May 30, 2024
Finance

Former NYU finance director pleads guilty to $3.5M fraud scheme targeting minority and woman-owned businesses to fund her lavish lifestyle and $660K in renovations at her Connecticut home



By Noa Halff For Dailymail.Com and Associated Press

18:19 28 Feb 2024, updated 19:16 28 Feb 2024

  • Cindy Tappe, 57, of Westport, Connecticut, used her position at the Manhattan school to divert money intended for minority and women owned businesses
  • Tappe pleaded guilty Monday to grand larceny and has agreed to five years probation and $663,209 in restitution, according to the offices



A former finance director at New York University pleaded guilty to a $3.5 million fraud scheme targeting minority and woman-owned businesses that helped fund her lavish lifestyle and $660,000 in renovations at her Connecticut home. 

Cindy Tappe, 57, of Westport, used her position at the Manhattan school to divert money intended for businesses, the offices of Manhattan District Attorney Alvin Bragg and state Comptroller Thomas DiNapoli said in a joint statement Monday.

Tappe pleaded guilty Monday to grand larceny and has agreed to five years probation and $663,209 in restitution, according to the offices.

‘Her fraudulent actions not only threatened to affect the quality of education for students with disabilities and multilingual students, but denied our city’s minority and women owned business enterprises a chance to fairly compete for funding,’ Bragg said in a statement.

Bragg and DiNapoli’s offices say Tappe improperly routed $3.3 million to two shell companies she created while serving as director of finance and administration for NYU’s Metropolitan Center for Research on Equity and Transformation of Schools.

Cindy Tappe , 57, of Westport, Connecticut, used her position at the Manhattan school to divert money intended for minority and women owned businesses, the offices of Manhattan District (Pictured in April, 2023)
More than $660,000 was used to pay for Tappe’s personal expenses, including renovations to her home in Connecticut (pictured) and an $80,000 swimming pool
Tappe’s home in Westport, Connecticut, with the swimming pool she paid for with stolen cash, prosecutors claim

Some of the diverted funds were used to cover NYU-related expenses, including employee reimbursements, but more than $660,000 was used to pay for Tappe’s personal expenses, including renovations to her home in Connecticut and an $80,000 swimming pool, the offices said.

The diverted funds were related to $23 million in state Education Department grants awarded to the Metropolitan Center between 2011 and 2018, according to Bragg and DiNapoli’s offices.

Tappe’s lawyer Deborah Colson said her client has accepted responsibility, ‘strongly regrets her misconduct’ and plans to pay the required restitution in full prior to her sentencing on April 16.

‘After that, she looks forward to putting this case behind her,’ Colson said in a statement.

NYU said Tuesday that its internal audit office had investigated Tappe and turned over its findings to state officials, leading to the criminal charges.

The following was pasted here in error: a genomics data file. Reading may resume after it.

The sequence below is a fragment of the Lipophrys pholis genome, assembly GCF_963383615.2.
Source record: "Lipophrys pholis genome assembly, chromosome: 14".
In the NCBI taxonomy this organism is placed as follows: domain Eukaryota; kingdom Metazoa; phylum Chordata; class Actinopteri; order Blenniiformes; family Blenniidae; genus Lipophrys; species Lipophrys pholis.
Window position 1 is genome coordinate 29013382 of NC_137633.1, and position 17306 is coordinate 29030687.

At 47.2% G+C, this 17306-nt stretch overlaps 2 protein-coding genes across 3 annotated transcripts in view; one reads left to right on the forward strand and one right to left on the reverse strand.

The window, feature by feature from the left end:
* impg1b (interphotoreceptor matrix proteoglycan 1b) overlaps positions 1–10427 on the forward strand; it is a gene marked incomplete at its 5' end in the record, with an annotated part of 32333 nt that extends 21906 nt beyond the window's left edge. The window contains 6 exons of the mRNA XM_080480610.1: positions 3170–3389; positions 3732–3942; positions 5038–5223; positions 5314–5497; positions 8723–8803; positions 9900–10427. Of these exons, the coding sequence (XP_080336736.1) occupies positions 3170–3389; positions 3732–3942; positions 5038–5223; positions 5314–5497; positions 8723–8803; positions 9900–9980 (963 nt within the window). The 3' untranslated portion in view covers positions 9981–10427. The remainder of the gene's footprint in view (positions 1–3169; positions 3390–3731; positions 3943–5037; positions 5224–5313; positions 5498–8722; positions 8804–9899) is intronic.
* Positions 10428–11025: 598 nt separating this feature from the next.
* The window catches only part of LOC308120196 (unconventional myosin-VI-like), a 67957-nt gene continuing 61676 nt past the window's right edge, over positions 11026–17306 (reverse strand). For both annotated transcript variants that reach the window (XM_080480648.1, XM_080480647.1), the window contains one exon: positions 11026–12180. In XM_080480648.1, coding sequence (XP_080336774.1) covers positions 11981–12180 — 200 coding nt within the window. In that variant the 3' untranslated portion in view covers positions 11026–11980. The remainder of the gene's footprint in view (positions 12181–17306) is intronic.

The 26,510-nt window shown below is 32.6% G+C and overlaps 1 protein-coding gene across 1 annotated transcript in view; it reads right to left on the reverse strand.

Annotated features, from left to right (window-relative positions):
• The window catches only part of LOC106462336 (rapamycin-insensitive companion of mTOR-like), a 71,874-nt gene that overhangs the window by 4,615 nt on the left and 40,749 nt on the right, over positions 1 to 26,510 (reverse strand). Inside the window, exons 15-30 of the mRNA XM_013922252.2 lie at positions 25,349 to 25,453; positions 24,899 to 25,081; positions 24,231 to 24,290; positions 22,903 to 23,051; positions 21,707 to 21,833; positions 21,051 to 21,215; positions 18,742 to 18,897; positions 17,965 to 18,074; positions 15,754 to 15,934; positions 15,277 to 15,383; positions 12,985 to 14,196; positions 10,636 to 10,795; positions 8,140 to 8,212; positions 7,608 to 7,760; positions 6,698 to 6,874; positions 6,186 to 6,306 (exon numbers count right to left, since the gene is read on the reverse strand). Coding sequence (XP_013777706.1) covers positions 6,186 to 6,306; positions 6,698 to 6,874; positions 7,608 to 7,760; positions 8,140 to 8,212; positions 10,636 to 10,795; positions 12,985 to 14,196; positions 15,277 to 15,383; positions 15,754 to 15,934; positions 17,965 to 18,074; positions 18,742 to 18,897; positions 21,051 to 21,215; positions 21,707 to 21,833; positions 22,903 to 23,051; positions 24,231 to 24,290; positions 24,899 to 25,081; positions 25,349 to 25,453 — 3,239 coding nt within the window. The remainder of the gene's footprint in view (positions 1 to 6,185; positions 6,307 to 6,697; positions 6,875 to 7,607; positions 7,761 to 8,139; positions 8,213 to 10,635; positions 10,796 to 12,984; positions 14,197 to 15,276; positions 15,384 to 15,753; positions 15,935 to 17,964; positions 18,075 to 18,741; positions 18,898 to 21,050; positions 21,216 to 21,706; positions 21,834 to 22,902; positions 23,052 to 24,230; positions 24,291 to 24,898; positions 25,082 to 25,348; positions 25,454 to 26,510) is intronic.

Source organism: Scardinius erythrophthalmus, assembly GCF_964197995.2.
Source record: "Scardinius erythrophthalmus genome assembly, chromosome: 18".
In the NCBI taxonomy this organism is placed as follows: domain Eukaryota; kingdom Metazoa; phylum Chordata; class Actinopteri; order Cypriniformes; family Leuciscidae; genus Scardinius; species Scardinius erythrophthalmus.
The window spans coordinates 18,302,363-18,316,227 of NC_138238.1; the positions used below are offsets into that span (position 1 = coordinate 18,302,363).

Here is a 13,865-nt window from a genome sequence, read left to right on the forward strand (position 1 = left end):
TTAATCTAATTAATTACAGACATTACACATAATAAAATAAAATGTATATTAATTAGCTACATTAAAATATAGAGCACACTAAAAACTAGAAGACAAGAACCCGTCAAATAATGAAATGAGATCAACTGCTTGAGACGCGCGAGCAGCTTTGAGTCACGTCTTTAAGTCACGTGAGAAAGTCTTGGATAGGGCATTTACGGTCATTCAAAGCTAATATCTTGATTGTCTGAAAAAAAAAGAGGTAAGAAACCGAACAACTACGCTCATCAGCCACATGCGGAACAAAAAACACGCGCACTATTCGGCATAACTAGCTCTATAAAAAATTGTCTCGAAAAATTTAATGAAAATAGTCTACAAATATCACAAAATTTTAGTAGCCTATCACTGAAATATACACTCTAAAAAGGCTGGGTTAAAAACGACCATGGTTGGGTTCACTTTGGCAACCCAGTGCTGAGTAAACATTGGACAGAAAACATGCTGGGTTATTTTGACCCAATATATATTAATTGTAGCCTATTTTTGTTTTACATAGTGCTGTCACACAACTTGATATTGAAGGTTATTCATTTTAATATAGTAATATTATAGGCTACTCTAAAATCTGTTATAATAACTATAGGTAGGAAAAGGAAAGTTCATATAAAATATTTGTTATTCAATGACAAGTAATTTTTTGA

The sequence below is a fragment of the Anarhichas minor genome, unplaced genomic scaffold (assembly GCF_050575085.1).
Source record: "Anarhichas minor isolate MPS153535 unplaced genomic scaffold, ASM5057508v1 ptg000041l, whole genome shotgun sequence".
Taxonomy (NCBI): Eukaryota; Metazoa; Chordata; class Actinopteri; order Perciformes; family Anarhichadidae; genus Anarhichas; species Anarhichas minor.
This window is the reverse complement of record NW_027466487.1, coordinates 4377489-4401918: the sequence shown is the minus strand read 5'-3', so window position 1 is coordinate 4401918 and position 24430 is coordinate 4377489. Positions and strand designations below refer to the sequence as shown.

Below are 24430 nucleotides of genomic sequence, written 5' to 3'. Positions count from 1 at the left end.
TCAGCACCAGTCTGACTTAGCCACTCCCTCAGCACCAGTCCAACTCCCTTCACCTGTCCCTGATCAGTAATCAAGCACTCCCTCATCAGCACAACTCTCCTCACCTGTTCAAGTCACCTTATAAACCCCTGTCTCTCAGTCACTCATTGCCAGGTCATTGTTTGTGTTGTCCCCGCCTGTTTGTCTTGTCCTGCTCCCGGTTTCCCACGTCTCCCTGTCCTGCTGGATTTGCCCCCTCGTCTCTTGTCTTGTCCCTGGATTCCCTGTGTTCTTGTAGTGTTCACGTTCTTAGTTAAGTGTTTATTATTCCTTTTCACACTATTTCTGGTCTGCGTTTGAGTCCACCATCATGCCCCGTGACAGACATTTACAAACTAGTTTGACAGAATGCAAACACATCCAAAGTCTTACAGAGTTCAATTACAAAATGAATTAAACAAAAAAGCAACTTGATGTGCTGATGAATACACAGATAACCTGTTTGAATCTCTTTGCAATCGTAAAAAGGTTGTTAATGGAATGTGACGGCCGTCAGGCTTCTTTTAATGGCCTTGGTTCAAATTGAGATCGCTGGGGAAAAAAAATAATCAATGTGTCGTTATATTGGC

Tappe pleaded guilty Monday to grand larceny and has agreed to five years probation and $663,209 in restitution, according to the offices (Pictured in April, 2023)
Cindy Tappe appears in Manhattan Supreme Court on fraud charges for stealing nearly $3.5 million dollars in school funds (April, 2023)
Tappe’s lawyer Deborah Colson said her client has accepted responsibility, ‘strongly regrets her misconduct’ and plans to pay the required restitution in full prior to her sentencing on April 16. The pair is seen in the courthouse after a pretrial hearing in April, 2023

‘We are deeply disappointed that Ms. Tappe abused the trust we placed in her in this way; she stole from everyone — the taxpayer, the University, the people the Metro Center is supposed to help,’ university spokesperson John Beckman wrote in an email. ‘NYU is pleased to have been able to assist in stopping this misdirection of taxpayer money, and glad that the case has been brought to a close.’

Tappe was put on leave from her new job at Yale in December 2022, after being indicted for embezzling millions in funding for the Manhattan school on personal expenses.

She had since started work as an operations manager at the Yale’s School of Medicine, but was suspended Monday after staffers learned of the charges.

In 2022, Tappe pleaded not guilty to using the stolen money to fund what prosecutors labeled a ‘lavish lifestyle’, with at at least $660,000 in renovations to her sprawling Connecticut home, and the aforementioned pool. 

Billed as having ‘excellence in the Comprehensive knowledge of financial and grants and has effective leadership and team-building skills’ on the Yale website, Tappe faced six counts of money laundering, grand larceny, and fraud for the alleged six-year scheme, and was released at the time without bail.

A spokesperson for Yale  – situated in New Haven, not far from Tappe’s two-acre, multimillion-dollar property in Westport – confirmed then that ‘Ms. Tappe has been placed on leave,’ but would not specify whether that leave was paid or not.

The elite school – which employed Tappe as an operations manager in 2018 despite staffers at NYU at that point uncovering her alleged misdeeds – insisted in a statement that Tappe was vetted before being hired.